I don’t know. I have yet to see compelling evidence for a miracle, so I currently don’t believe they exist. However, I don’t expect reality to conform to what I believe or don’t believe.

I said the facts related could be thought of as, meaning analogously, not that testimonies are.
 

The definition of objective includes “factual”, as in real and true.
 

You are so far in denial that it makes conversations impossible. :sunglasses:

Evidence doesn’t become objective because you claim it to be factual.

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Sure, you can deny that the facts are not true all you want. That does not mean that they are not. And as I said, they are third party verifiable, especially in Rich Stearns’ case which is considerably more recent and with names.

Claiming something to be a fact does not make it into a fact.

What is verifiable?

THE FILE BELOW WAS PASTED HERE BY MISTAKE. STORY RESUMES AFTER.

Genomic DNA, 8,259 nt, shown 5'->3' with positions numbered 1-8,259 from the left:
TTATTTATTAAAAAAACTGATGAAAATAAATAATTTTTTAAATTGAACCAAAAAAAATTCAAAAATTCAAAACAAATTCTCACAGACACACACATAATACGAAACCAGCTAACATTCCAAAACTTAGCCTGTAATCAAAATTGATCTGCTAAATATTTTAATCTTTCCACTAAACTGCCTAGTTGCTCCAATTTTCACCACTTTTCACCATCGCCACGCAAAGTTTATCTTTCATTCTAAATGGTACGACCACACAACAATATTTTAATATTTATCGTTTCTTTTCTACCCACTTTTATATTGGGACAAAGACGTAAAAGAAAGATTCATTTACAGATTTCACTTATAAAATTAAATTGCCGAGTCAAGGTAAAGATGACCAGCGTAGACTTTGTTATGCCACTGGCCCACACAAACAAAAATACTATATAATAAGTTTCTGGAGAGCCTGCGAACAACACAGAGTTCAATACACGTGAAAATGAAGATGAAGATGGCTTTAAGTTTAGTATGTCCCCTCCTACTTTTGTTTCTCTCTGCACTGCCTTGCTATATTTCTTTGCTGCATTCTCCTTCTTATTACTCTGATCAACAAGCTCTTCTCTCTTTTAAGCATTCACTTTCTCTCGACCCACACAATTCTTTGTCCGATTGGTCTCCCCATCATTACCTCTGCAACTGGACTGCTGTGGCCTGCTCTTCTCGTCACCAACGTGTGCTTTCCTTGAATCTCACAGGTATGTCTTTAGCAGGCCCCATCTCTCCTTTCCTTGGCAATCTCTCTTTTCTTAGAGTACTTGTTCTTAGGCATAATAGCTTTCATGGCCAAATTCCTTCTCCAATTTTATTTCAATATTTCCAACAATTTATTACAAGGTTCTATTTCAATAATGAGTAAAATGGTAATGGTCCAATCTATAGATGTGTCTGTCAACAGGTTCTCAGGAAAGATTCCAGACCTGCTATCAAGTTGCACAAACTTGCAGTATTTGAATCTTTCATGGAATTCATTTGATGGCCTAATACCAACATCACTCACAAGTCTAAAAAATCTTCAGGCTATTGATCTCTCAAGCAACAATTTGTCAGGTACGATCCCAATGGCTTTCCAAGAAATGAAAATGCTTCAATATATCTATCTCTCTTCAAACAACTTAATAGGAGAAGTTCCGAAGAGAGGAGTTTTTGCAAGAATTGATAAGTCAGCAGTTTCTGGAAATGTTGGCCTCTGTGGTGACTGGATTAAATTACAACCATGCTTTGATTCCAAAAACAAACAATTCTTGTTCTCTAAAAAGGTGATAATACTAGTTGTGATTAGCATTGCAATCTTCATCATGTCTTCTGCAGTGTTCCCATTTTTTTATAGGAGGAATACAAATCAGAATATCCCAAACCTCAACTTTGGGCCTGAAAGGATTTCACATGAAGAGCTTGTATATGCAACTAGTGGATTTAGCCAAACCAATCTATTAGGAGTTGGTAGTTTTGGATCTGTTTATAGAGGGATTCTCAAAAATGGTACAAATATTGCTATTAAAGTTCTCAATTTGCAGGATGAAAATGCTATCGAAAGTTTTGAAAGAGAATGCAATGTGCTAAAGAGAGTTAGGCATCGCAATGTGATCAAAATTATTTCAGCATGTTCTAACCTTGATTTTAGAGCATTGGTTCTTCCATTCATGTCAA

How do we verify that God told him anything?

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Other faith traditions have eyewitnesses to miracles that we are skeptical of. Thousands were said to witness the Catholic miracle of the sun supposedly done by the Virgin Mary.

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Of course not. The meanings infused in both cases are self-evident and not subjective. And each set performs an objective function.

There is a very well documented miracle internet skeptics have had to explain away by saying the person faked being a paraplegic for 20 years. 20 years which can be documented. Her healing happened on video. It can also be confirmed by eyewitness testimony of people who knew her before and after she regained her ability to walk. It’s rare, extraordinary, and not repeatable under laboratory conditions.

Nor does that make it not a fact.
 

The personal and ‘coincidental’ interactions.
 

We can’t. That is a weak point of the argument, the only one. (Even he was reluctant give specifics because it was so unusual and probably ‘otherworldly’ somehow.)

Vague descriptions aren’t very compelling.

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“Let your conversation be always full of grace, seasoned with salt, so that you may know how to answer everyone.” -Colossians 4:6